MUNICH: German Chancellor Angela Merkel warned Saturday that Washington’s plan to swiftly pull its soldiers out of Syria risks allowing Russia and Iran to boost their role in the region, reports AFP.
Islamic State group fighters have been boxed in to a scrap of land in the battle for their last remaining territory in northeastern Syria and their final defeat is expected imminently.Once they are defeated, US forces are set to soon withdraw after President Donald Trump in December announced the pullout of around 2,000 troops.
But Washington is struggling to convince allies to stay on in Syria after it leaves and Merkel warned of the risks of leaving a vacuum in the region.
“Is it a good idea for the Americans to suddenly and quickly withdraw from Syria? Or will it once more strengthen the capacity of Iran and Russia to exert their influence?” Merkel said at the Munich Security Conference.
Pentagon chief Patrick Shanahan on Friday pledged ongoing backing for the fight against IS—but kept allies guessing as to how that would be achieved once US forces pull out, and won no solid pledges of support.
Belgian Foreign Minister Didier Reynders said the US had told partners in the global anti-IS coalition that its soldiers would leave in “weeks rather than months”.
The decision has stunned allies including France, which contributes artillery and about 1,200 forces in the region, including soldiers who train Iraqi troops.Angela Merkel also said China must be involved in international disarmament efforts, German Chancellor said Saturday, amid rising concern about Beijing’s missile arsenal and the suspension of a key US-Russia arms treaty.
“Disarmament is something that concerns us all and where we would of course be glad if such talks were held not just between the United States, Europe and Russia but also with China,” said Merkel.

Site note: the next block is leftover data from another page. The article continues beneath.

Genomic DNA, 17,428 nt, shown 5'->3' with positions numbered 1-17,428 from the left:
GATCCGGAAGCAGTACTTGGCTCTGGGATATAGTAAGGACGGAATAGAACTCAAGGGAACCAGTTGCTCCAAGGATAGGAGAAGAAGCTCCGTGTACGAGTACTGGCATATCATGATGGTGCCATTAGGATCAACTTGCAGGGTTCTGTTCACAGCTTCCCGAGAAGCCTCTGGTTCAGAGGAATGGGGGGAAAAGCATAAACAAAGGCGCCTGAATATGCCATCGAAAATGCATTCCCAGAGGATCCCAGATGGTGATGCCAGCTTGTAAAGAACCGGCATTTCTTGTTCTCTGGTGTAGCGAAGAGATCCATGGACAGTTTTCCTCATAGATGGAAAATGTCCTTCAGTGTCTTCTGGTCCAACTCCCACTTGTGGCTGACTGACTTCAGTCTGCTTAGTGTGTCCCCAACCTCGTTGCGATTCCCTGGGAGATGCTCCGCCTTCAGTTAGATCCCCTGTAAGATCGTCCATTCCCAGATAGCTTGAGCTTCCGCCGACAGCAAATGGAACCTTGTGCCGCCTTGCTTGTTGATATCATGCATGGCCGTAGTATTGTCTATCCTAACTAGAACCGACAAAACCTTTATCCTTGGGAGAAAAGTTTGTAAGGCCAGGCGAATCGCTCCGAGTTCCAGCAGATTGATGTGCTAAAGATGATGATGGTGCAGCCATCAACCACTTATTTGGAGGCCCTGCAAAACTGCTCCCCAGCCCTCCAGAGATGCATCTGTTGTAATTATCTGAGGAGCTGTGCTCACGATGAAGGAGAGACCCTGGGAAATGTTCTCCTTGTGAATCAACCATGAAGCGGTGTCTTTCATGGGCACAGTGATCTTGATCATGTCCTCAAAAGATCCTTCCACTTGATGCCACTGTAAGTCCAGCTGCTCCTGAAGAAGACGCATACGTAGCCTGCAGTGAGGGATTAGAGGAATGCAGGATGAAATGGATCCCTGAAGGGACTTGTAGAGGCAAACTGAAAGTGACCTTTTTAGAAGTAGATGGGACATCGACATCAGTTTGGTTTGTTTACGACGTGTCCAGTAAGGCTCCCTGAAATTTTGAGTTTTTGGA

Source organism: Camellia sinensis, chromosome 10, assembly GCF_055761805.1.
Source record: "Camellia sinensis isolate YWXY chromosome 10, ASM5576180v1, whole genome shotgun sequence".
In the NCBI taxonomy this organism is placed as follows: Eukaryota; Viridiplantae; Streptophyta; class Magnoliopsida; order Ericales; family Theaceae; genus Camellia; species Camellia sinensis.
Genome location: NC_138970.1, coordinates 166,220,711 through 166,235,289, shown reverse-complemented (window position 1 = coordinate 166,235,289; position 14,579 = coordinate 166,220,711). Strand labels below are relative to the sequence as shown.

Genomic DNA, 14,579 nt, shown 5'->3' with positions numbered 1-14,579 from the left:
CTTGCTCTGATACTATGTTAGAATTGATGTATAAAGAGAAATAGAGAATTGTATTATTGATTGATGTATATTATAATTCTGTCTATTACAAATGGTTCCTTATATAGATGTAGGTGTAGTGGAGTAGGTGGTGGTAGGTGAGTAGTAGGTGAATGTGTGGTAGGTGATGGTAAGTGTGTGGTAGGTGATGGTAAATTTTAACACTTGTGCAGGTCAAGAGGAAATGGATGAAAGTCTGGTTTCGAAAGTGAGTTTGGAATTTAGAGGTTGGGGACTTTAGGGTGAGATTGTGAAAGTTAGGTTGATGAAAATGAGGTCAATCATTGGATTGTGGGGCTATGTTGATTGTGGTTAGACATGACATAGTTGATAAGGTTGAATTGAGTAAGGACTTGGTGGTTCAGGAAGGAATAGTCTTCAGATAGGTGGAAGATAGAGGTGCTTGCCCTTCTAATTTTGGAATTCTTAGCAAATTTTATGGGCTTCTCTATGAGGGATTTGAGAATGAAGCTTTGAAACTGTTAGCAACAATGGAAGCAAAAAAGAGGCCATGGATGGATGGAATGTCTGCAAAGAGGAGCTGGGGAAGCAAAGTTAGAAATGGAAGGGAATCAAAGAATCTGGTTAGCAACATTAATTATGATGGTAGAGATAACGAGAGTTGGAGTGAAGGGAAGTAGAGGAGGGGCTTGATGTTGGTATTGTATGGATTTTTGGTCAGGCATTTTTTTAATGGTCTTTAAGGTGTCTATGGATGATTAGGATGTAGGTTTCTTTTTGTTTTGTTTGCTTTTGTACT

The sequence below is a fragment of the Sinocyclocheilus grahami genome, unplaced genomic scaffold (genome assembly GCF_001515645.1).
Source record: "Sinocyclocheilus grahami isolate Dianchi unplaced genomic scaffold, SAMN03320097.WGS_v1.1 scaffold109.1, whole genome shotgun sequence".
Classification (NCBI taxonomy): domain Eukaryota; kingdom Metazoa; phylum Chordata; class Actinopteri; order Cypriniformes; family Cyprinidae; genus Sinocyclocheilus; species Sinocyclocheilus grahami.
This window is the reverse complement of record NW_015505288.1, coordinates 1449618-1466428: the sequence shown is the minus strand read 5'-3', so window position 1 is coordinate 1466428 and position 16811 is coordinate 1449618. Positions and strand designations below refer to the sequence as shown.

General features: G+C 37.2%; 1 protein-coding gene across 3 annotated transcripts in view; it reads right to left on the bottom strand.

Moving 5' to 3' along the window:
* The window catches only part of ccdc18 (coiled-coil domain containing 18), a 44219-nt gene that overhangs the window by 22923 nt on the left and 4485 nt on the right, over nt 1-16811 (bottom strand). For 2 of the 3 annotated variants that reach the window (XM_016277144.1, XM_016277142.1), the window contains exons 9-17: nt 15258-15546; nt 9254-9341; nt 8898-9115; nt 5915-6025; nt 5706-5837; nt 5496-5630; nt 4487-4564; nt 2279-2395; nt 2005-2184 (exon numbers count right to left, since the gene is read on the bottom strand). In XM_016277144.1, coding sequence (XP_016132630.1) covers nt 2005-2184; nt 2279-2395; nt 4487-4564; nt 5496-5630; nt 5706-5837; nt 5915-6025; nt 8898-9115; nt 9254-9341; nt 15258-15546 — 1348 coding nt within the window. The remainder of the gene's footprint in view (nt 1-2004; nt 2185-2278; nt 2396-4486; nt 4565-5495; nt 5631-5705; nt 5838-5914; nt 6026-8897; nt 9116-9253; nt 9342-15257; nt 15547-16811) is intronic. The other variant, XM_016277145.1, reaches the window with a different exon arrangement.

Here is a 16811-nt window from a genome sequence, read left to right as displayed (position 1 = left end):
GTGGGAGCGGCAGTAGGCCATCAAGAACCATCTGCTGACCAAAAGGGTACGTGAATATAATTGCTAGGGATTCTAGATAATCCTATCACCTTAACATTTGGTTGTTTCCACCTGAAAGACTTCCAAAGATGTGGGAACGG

The United States began pulling out of a landmark Cold War missile control agreement with Russia, the Intermediate-Range Nuclear Forces (INF) Treaty, this month in response to Moscow’s deployment of the 9M729 missile, prompting Russia to announce its own withdrawal.
While pointing the finger at each other, both Washington and Moscow have also voiced concern that the INF—a bilateral treaty between the US and Russia—does nothing to constrain rapidly growing military power China.
According to a new report by the Institute for Strategic Studies, up to 95 percent of China’s arsenal of ballistic and cruise missiles would be in breach of the INF if Beijing were party to it.
Given this, “it is difficult to envision a scenario under which China would today enter a regime such as the INF Treaty,” the report said.
Germany is organising an international conference in Berlin next month to start talks about how to create an arms control regime to replace the one forged in the bipolar Cold War era.